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Thursday, Nov. 4, 2004 01:49 pm

Rising son

Barack Obama (left) with Springfield Mayor Tim Davlin on the night before the election
Photo by Todd Spivak

State Sen. Barack Obama made history on Tuesday by becoming just the fifth African American to win a seat in the U.S. Senate and the third since Reconstruction. Obama "spanked" Republican opponent Alan Keyes, as he promised he would weeks ago, by garnering more than 70 percent of the vote in what was the most lopsided Senate election in Illinois history.

Densely-populated Chicago likely determined the outcome of the election, which experts predict generated the highest voter turnout in state history, but Obama prevailed throughout Illinois, including in Sangamon County. Obama was among just two Democratic challengers -- the other being Ken Salazar of Colorado -- to win seats in the U.S. Senate, which remains under Republican control.

Obama's victory comes as no surprise, as polls showed he led Keyes by more than 40 points for several weeks before the election. But even the most astute of political observers could not have foreseen the series of events that helped fuel his meteoric rise onto the national stage.

When he entered the contest in January 2003 less than 20 percent of Illinois voters ever heard of Barack Obama. During his first months of campaigning he traveled with no entourage, often going unrecognized even in his own Chicago neighborhood. But those days are long gone. Today Obama is a household name throughout Illinois and across the country, in large part due to the spine-tingling keynote address he delivered in July at the Democratic National Convention.

Since then he's been the recipient of favorable profiles in a wide range of national publications, from The New Yorker to The Atlantic, and has been a featured guest on top-rated television news shows like NBC's "Meet The Press" and CNN's "Inside Politics." His memoir, published a decade ago, became an instant bestseller when it was reprinted this summer.

"I've been in Illinois politics for 40 years, and I've never seen an Illinois candidate who has connected this well in his first statewide race," says Dick Durbin, the state's senior senator. "He's generated more excitement and energy in our state than ever before."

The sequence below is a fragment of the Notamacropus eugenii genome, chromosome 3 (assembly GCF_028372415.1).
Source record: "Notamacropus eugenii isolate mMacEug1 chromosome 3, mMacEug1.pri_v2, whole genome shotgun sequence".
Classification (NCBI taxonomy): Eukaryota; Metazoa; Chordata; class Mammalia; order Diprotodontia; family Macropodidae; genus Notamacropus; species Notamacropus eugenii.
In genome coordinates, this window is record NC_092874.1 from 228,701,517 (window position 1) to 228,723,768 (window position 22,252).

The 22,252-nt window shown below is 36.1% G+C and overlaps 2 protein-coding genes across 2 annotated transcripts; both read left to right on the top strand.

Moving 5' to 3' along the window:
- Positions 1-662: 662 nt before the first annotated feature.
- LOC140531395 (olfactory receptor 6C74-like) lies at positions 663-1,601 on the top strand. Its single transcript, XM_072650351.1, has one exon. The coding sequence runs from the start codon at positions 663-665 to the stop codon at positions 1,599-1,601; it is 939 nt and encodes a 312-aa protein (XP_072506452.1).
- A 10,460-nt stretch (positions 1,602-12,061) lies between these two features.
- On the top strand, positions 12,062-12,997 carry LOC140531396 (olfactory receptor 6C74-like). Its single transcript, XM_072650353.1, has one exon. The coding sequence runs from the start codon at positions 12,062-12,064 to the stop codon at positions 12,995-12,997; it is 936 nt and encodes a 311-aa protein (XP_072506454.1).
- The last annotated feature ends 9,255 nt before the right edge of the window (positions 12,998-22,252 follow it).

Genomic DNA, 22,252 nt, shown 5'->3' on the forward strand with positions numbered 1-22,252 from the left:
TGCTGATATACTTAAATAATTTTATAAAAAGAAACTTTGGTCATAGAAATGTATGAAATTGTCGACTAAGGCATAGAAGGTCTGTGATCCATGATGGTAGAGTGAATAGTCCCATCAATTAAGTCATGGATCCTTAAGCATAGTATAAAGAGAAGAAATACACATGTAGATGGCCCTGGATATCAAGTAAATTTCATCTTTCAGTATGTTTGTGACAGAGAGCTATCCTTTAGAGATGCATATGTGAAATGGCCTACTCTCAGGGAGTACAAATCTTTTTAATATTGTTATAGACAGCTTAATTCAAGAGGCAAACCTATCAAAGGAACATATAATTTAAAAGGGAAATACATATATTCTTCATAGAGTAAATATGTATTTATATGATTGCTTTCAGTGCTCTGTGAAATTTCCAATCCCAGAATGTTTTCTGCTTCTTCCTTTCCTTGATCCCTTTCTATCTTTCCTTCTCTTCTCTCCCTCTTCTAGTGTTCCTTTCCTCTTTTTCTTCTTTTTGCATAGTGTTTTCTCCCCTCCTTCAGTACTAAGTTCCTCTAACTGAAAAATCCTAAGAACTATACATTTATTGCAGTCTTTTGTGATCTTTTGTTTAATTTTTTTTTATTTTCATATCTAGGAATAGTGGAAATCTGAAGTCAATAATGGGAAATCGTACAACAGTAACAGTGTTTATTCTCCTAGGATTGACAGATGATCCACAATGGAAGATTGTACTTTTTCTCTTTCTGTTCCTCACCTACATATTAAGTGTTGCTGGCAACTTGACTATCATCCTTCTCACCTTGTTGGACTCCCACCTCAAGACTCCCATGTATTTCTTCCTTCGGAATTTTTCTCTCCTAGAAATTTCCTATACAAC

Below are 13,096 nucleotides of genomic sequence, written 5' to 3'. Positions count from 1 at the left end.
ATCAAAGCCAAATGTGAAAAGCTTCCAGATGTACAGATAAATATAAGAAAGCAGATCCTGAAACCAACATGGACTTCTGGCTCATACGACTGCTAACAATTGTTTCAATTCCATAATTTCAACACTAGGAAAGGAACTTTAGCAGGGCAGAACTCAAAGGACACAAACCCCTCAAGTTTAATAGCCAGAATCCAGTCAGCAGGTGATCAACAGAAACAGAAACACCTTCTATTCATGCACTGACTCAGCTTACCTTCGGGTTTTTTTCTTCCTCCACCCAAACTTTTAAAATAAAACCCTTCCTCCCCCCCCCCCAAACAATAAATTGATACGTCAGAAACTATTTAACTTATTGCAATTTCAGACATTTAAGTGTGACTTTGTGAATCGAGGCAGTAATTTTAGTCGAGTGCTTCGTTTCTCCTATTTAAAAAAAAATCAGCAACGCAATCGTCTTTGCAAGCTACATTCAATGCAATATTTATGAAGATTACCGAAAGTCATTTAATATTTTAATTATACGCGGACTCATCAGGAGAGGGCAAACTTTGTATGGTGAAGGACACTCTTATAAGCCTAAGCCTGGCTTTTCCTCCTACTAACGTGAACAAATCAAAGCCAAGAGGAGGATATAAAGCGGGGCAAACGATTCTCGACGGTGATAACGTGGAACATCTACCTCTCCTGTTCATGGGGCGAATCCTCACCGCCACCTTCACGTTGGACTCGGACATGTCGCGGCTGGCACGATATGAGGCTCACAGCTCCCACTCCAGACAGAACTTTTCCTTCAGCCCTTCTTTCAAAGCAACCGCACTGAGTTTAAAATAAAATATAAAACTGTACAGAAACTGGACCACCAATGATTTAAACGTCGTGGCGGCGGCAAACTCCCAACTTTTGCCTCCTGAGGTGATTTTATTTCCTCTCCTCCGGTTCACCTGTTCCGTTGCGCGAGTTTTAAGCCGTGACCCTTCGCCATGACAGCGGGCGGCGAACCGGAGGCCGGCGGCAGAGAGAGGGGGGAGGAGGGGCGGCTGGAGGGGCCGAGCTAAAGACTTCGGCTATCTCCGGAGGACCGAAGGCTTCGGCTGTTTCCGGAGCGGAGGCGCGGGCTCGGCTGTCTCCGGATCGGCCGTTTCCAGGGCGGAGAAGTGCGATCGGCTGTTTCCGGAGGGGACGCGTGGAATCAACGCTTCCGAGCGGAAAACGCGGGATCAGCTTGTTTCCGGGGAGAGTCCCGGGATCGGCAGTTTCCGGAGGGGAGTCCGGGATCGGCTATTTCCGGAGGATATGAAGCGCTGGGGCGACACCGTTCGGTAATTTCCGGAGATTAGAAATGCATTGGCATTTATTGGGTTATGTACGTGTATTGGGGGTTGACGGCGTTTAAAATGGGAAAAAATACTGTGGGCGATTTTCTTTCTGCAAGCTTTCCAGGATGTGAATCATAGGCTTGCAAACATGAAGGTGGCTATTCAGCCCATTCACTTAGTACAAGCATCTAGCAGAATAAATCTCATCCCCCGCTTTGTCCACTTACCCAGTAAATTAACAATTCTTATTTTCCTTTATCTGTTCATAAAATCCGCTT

The dramatic and sudden transformation of a rank-and-file state senator into a national political icon begs the questions:

How did an unknown, anti-war liberal with a Middle-Eastern sounding last name make history by becoming the nation's most powerful African-American elected official?

Can he fulfill the outsize expectations that have been thrust upon him?

And what advice would he give to other progressive Democratic candidates aspiring to high office?

In the days before the election, Illinois Times posed these questions to Obama and some of his top advisers and strategists, many of whom became giddy as they recalled the often surreal, fairy-tale-like events that led to the biggest landslide election in state history.

"In the beginning people said he was not electable," says Dan Shomon, Obama's political director and longest serving adviser. "Now he's like a Mick Jagger.

"No one could ever write a script like this."

Obama credits the success of his campaign to a number of factors, which he divides into two categories: things he could not control and things he could.

The things he could not control include good luck, excellent timing, and the near inexplicable self-destruction of his top opponents in both the primary and general elections.

The things he could control include his refusal to "go negative," his prudent management of a modest-sized campaign chest in the beginning stages of the campaign, and his early, outspoken opposition to the Iraq war.

Obama says the riskiest decision he made in his campaign was to oppose the war in Iraq. He spoke at several anti-war protests in Chicago during the months before the invasion when public support for the war was at its highest level.

In retrospect, Obama says his fervent stand against the war offered voters a glimpse into his character.

"Though opposing the war was not a good thing to do politically, it turned out to be the smart thing to do," he says. "It showed I'm not caught up with the polls. It gave a sense to people that I was willing to say what I mean."

During those early stages of the campaign Obama's biggest obstacles involved his name: not just that it was largely unrecognizable to most people in the state, but also that it bore an unfortunate similarity to Osama bin Laden's. A Republican political operative even constructed a Web site comparing Obama to the terrorist outlaw.

But he endeared himself to voters by explaining the origins of his exotic moniker, and revealing his compelling personal story. "My parents. . . would give me an African name, Barack, or 'blessed,' believing that in a tolerant American, your name is no barrier to success," he said at the Democratic National Convention.

Obama was named for his Kenya-born father, who married his mother, a white woman from Kansas. They divorced when he was two, and Obama was raised by his mother and grandmother in Hawaii and Indonesia. He went on to graduate from Harvard Law School, where he became the first black president of the prestigious Harvard Law Review, then journeyed to Chicago as a civil-rights attorney and community activist.

Throughout the campaign Obama proved adept at turning potential liabilities into assets. He was open about his teenage drug use, described in his 1995 memoir Dreams From My Father: A Story of Race and Inheritance. He used his experience to show he understood the problems of inner-city youth.